Why I dream of being a stay-at-home dad
Being a house husband sounds a lot better than having a job
Lego has recognised its influence on the formation of young minds – and in that spirit, it has released a new set of characters that features a working mother, stay-at-home dad and a young man in a wheelchair. Perhaps I will regret writing this for the rest of my life, but my first thought was: “I wouldn’t mind being a house husband – it looks like quite a good life.”
Now, I’m sure I’m doing a massive disservice to parents, especially mothers, everywhere when I say, “I bet it’s quite hard.” Obviously, it sounds more like hell. In research for this piece I found this 2005 article by Jon Absalom, a househusband, who suggests it’s 13-hour days, no showers, early mornings and whole passages of your life spent in shopping aisles. I tried to contact poor Jon to find out how he’s doing, 11 years on, but couldn’t get hold of him. I hope he’s OK.
When you think of full-time childcare, you assume there is a golden period in each day while your child is at nursery/school where you just sit on the sofa reading, or watching horse racing. Even the most cursory research will tell you it is much, much harder than that. At the risk of sounding hopelessly young and naive, I accept it: raising a child is a feat of human endurance and women (it is mostly women) everywhere deserve far more credit than they get.
But I don’t think the hard work is the main reason most men wouldn’t consider being a house husband. I think the real reason is the status anxiety: the fear that you cease to be a person people respect, that you become “unmanly” and unambitious. Male pride is so bound up with macho achievement in the workplace that some guys probably think they might as well take a pair of breeze blocks to their crown jewels if they’re going to spend all day surrounded by Huggies and milk formula.
As Jon puts it: “It is difficult to excel. You’re never going to be told by your boss or a member of your team that you’re good at your job. Nobody will ask your advice. It’s never going to be better than it is now.”
And it’s those reasons why, despite the presumably endless arse-wiping, cleaning and shouting, the stay-at-home dad life appeals to me. I don’t want my self-worth to be defined by the praise of some overworked, coffee-breathed company man. I don’t want people to talk to me at dinner parties because of my job, I want them to talk to me because I’m interesting (also happy for it to be for my looks, by the way).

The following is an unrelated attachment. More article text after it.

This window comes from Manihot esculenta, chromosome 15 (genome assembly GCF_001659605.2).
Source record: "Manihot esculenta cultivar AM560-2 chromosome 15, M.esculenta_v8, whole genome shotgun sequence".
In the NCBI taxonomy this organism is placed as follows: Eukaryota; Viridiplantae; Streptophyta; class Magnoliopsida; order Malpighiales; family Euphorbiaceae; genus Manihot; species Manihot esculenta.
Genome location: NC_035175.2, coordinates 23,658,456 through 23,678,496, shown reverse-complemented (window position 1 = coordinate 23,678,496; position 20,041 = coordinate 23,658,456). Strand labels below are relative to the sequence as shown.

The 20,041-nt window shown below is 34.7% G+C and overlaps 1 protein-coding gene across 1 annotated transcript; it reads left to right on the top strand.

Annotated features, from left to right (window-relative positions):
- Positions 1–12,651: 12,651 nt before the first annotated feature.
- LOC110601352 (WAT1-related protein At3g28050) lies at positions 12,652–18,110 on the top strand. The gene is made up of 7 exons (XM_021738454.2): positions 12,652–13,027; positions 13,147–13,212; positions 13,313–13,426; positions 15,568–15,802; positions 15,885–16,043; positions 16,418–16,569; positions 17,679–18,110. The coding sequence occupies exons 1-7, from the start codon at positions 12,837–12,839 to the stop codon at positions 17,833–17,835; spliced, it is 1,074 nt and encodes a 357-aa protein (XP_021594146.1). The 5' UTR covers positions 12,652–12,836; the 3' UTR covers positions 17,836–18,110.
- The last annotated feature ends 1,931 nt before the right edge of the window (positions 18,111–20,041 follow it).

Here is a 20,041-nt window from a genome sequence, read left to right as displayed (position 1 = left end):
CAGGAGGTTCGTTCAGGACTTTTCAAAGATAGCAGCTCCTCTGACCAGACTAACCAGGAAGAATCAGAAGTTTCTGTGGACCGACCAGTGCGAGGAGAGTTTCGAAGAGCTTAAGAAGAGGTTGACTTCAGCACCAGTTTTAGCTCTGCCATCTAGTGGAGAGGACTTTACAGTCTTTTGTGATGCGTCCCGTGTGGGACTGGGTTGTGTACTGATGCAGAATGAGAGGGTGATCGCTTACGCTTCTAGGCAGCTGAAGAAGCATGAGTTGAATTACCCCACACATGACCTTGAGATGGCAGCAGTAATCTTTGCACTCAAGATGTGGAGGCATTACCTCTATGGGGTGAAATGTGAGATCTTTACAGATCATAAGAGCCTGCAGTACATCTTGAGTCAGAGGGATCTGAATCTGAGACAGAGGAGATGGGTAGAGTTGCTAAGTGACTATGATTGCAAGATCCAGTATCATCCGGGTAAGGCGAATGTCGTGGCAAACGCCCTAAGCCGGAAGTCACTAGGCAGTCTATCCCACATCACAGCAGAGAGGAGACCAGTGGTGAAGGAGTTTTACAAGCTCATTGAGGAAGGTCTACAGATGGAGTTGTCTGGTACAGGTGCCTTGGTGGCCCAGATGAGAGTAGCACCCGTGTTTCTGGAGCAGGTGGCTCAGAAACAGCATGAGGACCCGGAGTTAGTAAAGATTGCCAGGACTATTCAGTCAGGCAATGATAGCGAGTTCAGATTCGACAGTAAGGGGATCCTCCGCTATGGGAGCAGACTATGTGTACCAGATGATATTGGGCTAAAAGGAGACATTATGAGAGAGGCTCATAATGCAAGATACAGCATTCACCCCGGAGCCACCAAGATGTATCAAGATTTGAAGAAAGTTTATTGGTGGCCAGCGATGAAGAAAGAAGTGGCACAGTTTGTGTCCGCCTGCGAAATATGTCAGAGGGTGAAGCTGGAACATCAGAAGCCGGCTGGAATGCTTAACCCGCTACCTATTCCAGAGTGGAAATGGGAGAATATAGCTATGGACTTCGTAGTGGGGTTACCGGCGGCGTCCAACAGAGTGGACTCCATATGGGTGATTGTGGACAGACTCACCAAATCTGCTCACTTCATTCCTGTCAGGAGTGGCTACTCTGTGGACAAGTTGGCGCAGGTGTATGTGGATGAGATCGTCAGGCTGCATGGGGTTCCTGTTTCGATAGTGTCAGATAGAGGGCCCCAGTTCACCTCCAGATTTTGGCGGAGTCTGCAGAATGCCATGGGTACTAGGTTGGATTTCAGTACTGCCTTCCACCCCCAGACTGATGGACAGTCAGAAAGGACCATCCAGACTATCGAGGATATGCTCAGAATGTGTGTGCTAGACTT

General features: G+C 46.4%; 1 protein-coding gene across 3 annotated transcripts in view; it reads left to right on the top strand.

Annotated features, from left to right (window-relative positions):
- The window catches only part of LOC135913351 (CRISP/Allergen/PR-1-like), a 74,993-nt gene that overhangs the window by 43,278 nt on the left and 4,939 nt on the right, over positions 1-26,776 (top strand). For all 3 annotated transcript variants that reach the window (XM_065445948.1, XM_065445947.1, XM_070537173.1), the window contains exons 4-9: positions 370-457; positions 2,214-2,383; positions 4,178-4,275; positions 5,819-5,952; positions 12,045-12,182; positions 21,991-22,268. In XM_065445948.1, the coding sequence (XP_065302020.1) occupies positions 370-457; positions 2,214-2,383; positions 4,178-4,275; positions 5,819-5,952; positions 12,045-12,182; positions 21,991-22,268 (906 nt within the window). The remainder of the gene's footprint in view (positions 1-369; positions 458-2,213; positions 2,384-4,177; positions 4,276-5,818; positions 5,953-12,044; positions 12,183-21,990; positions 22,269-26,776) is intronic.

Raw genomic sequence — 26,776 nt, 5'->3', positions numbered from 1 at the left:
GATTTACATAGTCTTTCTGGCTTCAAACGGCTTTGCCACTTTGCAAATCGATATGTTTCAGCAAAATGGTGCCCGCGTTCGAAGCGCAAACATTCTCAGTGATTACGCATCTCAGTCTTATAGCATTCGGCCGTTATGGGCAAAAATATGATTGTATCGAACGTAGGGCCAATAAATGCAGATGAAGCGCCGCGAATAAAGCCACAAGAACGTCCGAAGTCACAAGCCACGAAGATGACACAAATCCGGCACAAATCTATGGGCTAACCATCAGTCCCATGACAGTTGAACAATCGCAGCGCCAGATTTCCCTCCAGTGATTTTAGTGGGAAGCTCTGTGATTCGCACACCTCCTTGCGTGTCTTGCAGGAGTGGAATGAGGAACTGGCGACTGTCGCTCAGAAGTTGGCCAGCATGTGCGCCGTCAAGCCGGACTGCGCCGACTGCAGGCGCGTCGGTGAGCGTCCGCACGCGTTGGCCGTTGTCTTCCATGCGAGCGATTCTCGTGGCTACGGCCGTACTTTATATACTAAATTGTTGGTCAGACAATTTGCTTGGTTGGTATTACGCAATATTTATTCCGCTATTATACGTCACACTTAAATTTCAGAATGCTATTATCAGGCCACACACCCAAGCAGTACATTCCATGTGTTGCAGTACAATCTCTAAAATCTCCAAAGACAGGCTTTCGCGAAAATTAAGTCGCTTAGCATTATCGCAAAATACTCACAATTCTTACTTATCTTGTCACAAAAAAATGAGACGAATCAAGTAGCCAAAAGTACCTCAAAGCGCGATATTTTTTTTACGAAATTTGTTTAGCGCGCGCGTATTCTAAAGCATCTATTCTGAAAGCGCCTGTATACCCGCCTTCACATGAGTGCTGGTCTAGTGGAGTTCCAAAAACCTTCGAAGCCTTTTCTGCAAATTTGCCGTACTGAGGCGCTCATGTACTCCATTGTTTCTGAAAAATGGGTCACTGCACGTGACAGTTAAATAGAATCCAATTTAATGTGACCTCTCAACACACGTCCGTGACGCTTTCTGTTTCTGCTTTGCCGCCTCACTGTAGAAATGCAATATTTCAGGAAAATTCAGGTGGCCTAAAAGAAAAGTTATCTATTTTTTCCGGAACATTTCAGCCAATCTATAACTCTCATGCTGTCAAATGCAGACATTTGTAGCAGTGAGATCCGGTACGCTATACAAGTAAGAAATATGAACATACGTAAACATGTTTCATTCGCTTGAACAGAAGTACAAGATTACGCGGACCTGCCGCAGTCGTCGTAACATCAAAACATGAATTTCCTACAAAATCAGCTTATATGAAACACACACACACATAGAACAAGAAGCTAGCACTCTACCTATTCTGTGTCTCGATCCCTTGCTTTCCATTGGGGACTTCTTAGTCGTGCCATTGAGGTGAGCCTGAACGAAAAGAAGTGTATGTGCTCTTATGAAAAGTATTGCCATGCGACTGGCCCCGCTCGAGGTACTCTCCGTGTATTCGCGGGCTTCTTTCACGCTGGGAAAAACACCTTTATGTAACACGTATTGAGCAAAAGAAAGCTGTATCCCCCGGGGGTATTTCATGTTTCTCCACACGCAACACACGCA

I love my job, but I also quite like the idea of opting out of the passive aggressive working arena, with its culture of fear, anxiety, boredom and jealousy. And isn’t a raising a child a bit like running a startup anyway?
Most of all, I like the idea of having variety and meaning in my life, even if years of that life will be dominated by screaming, vomit and stepping on awkwardly-shaped toys. Swapping a boss for a child is probably won’t add much in terms of autonomy, but at least I can guarantee every minute of work will be worth it. Who cares about status when you can have that?
Plus, being a house husband might actually be a solution to other male problems. There is a crisis of modern masculinity; the decline of industry and class identity has bred a generation of gym-swollen, coiffured orange cretins who treat women like shit.
If the sociologists are right, and deep down these men are looking for a new sense of purpose, something they can be proud of, something which will give them certainty and love and thanks, then surely raising a family and supporting a partner is more rewarding than covering yourself in fake tan and pumping yourself full of creatine? Maybe this way we can invent a new type of male role model.
Right now, having a child is somewhere below a mini-break to Raqqa on my to-do list. Maybe I never will. I’m lucky to be the sort of smug person who has a job they love, and I really do want to make millions. But when that’s all out of my system, maybe I’ll be ready. I’ll probably regret writing this down for posterity, but honestly, raising a kid sounds so much better than having a job.